Currently 65% of the adult population is overweight or obese. Unfortunately, safe and effective treatments for obesity are costly and intensive; therefore, this level of support is unlikely to be feasible in most clinical settings. Moreover, an additional limitation to current obesity treatment approaches is the limited reach and availability of programs for persons who work, live in rural areas or do not want, or cannot afford participation in group support classes. The advent of telecommunications technology may provide a solution to this dilemma. Telecommunications technology can presumably improve access to services and improve efficiency of delivery. Moreover, research examining new technologies such as the Internet, will provide information for policy makers interested in disseminating low-cost, high reach effective obesity treatment interventions. However, the effectiveness of the Internet for inducing weight loss has not been rigorously tested. Therefore, the overall goal of this project is to determine if obesity treatment can be effectively delivered over the Internet. A secondary aim is to evaluate whether the effectiveness of Internet interventions can be improved with the addition of minimal in-person support. Specifically, this project is a randomized, controlled clinical trial designed to test the translation of a behavioral weight loss program to the Internet (I). The I intervention will be compared to both an in-person condition (IP) and an Internet condition supplemented with periodic in-person support (I+IP). Subjects will be 488 (30% minority) overweight and obese adults recruited from Vermont and Arkansas who will participate in a 6-month behavioral weight control treatment program followed by 12 months of weight maintenance. Assessments will include measures of body weight, adherence to treatment goals, social influence components and frequency of use of Internet website features.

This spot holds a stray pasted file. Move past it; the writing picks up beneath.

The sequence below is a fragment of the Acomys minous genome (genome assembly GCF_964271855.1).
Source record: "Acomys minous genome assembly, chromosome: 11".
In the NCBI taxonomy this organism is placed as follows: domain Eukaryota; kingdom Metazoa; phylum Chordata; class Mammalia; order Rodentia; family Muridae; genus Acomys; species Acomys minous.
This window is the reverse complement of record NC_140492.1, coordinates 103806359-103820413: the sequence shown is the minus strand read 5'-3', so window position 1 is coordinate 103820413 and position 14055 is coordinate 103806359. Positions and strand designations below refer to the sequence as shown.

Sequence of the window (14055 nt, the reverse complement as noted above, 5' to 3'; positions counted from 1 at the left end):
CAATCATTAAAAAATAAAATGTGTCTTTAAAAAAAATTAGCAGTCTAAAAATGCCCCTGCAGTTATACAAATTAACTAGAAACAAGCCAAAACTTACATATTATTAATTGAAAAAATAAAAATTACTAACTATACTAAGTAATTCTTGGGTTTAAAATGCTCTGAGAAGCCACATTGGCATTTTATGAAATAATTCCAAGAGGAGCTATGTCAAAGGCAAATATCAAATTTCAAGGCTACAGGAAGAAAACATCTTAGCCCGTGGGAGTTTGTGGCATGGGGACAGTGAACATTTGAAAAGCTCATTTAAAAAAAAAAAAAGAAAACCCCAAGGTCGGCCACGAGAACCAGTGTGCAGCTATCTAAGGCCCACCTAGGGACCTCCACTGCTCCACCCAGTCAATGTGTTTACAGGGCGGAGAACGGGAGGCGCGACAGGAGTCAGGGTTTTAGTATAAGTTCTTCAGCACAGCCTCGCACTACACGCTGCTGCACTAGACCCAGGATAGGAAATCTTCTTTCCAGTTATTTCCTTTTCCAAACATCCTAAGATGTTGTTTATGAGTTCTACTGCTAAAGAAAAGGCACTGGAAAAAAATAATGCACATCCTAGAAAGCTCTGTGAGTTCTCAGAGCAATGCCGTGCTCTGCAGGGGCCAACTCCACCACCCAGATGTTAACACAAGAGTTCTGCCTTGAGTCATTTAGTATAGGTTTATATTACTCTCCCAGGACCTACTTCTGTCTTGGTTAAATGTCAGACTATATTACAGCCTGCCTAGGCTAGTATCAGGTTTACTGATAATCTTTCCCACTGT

Eligibility

Information from the National Library of Medicine

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Ages Eligible for Study:   18 Years and older   (Adult, Senior)
Sexes Eligible for Study:   All
Accepts Healthy Volunteers:   Yes
Criteria

Inclusion Criteria:

  • >18 years old
  • BMI>25
  • Internet access

Exclusion Criteria:

  • pregnancy
  • major medical problems
  • inability to walk for exercise
  Contacts and Locations
Information from the National Library of Medicine

To learn more about this study, you or your doctor may contact the study research staff using the contact information provided by the sponsor.

Please refer to this study by its ClinicalTrials.gov identifier (NCT number): NCT00265954


Locations
United States, Arkansas
University of Arkansas for the Medical Sciences
Little Rock, Arkansas, United States, 72205
United States, Vermont
University of Vermont
Burlington, Vermont, United States, 05405
Sponsors and Collaborators
University of Vermont
National Institute of Diabetes and Digestive and Kidney Diseases (NIDDK)
University of Arkansas
Investigators
Principal Investigator: Jean Harvey-Berino, PhD University of Vermont
  More Information

Publications automatically indexed to this study by ClinicalTrials.gov Identifier (NCT Number):
Responsible Party: Jean Harvey-Berino, PhD, RD; Professor, Chair, University of Vermont
ClinicalTrials.gov Identifier: NCT00265954     History of Changes
Other Study ID Numbers: DK56746
R01DK056746 ( U.S. NIH Grant/Contract )
First Submitted: December 14, 2005
First Posted: December 15, 2005
Last Update Posted: January 22, 2010
Last Verified: January 2010

Additional relevant MeSH terms:
Obesity
Overweight
Overnutrition
Nutrition Disorders
Body Weight
Signs and Symptoms